Previous studies performed PET to demonstrate that pain stimulation in patients with MCS leads to activation in the contralateral thalamus and S1, as in patients with PVS (8). Stender and colleagues examined 131 patients with DOC and found that FDG-PET thus constitutes a strong diagnostic and prognostic marker in DOC arising from brain injury, irrespective of pathogenesis (42).

A variety of unique challenges are inherent to applying advanced neuroimaging techniques to individuals diagnosed with DOC. First, the patient population is prone to medical instability, making it difficult to acquire functional imaging data safely. One limitation specific to PET is that it necessitates intravenous injection of a radioactive tracer, although the exposure to harmful radiation is minimal (43).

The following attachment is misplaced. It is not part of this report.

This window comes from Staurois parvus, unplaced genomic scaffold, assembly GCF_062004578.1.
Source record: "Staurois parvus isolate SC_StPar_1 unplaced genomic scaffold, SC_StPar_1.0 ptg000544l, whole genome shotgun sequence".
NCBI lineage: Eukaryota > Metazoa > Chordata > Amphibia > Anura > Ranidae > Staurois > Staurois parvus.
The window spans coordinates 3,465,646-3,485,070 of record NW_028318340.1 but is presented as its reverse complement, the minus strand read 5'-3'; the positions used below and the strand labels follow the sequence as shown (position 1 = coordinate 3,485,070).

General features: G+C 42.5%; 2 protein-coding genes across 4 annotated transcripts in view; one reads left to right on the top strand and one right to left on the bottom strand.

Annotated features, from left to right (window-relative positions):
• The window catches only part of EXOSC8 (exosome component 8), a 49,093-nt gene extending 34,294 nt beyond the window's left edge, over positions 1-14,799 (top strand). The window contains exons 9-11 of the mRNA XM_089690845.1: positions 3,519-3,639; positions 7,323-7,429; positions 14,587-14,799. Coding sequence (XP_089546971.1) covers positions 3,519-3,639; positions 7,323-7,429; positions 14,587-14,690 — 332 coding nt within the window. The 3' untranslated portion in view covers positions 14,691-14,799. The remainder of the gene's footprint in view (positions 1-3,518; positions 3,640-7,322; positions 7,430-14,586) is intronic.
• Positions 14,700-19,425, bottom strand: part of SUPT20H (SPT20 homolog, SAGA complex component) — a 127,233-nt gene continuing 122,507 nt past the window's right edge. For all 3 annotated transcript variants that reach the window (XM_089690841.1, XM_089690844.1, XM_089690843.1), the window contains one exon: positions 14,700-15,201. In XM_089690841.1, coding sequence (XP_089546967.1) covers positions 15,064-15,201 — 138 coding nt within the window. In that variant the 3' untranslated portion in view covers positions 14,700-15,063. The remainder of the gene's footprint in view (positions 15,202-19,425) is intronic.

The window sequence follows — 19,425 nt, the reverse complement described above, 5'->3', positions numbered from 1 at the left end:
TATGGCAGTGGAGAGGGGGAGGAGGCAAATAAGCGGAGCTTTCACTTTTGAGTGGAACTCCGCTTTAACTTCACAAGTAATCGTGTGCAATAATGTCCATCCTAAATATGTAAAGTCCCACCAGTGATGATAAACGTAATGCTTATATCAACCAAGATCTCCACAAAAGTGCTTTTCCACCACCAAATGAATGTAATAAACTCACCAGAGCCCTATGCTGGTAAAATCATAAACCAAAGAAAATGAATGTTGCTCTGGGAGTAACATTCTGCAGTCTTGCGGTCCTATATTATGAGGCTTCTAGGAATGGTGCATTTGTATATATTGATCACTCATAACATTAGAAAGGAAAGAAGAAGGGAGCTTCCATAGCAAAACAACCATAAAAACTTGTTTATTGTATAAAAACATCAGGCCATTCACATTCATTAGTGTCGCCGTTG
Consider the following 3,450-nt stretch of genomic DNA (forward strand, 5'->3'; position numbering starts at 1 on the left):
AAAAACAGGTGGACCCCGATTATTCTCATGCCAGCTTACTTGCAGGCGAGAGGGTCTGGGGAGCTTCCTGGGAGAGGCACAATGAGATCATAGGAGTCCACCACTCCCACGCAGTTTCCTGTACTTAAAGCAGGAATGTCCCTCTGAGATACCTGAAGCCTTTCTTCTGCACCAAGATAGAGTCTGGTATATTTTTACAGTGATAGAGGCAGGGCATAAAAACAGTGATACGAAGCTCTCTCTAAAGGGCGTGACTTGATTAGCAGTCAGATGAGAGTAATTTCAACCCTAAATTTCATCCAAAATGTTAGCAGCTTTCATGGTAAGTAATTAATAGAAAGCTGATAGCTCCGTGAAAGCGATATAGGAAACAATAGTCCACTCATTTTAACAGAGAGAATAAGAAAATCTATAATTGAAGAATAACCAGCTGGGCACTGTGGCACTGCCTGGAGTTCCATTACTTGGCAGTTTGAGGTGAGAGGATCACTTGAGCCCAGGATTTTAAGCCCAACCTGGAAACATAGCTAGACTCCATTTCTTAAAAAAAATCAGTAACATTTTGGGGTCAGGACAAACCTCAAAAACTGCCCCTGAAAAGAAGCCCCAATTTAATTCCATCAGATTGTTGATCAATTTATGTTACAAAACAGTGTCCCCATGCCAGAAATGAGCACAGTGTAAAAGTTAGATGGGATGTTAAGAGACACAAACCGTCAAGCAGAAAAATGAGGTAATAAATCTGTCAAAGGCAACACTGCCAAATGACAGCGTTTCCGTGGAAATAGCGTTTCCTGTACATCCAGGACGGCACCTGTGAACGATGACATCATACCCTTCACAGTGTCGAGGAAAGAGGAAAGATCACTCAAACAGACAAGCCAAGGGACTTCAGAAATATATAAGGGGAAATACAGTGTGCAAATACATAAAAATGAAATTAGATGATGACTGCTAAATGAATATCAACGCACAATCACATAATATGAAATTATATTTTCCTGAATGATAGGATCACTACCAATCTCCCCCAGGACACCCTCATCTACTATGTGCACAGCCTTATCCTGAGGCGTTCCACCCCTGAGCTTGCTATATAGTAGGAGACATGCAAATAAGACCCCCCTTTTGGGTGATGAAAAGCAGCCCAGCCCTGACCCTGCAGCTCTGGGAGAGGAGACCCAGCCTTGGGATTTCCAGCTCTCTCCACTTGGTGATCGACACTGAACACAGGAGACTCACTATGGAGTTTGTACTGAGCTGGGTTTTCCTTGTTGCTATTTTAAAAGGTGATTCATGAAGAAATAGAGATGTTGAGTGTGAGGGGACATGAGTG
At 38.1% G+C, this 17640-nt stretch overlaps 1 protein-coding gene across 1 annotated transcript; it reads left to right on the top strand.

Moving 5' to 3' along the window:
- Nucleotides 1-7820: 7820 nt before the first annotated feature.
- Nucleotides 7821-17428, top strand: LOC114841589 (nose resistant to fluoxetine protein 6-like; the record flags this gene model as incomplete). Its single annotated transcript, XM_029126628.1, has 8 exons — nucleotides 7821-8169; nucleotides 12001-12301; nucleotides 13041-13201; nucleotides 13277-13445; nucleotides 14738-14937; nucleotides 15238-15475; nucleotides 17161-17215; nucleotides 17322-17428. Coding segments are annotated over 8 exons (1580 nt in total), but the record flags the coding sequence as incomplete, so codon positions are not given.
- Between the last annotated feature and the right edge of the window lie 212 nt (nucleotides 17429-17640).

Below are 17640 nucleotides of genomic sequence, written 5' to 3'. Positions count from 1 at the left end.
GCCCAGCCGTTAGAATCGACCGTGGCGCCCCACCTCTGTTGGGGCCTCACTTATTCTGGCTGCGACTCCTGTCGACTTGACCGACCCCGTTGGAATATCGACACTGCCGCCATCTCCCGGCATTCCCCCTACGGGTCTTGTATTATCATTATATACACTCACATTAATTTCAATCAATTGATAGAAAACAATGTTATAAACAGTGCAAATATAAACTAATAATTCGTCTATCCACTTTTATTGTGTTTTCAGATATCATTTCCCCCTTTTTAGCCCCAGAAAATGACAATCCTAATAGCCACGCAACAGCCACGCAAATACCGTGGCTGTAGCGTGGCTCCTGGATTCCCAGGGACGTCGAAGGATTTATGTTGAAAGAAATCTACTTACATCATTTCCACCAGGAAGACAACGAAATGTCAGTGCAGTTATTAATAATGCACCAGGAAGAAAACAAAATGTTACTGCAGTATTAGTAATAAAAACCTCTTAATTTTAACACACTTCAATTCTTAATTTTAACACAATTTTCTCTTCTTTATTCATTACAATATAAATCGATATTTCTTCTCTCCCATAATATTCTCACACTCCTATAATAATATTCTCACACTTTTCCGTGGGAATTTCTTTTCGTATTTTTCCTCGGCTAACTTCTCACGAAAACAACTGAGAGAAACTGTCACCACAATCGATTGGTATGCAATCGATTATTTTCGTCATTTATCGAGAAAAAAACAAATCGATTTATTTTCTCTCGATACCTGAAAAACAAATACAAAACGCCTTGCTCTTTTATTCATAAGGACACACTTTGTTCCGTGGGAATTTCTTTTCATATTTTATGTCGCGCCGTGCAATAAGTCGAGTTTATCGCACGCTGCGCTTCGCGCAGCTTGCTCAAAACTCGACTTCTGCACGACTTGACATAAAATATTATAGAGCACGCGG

A systematic review and meta-analysis was performed to compare the prognostic effects of neurophysiological methods (EEG, ERP, fMRI, and PET). The oscillatory EEG responses were the best, and the poorest prognostic effects were shown for fMRI responses to stimulation and the ERP component P300 (44).

TMS-EEG

Recently, TMS-EEG was proposed to evaluate the consciousness state in patients with severe brain injury and impaired communication (45). Ragazzoni and collaborators found that TMS-EEG is a promising approach in detecting and tracking the recovery of consciousness in patients with prolonged DOC (46). Another study demonstrated that TMS-EEG might be an efficient assessment tool for evaluating the therapeutic efficiency of the rTMS protocol in DOC (47).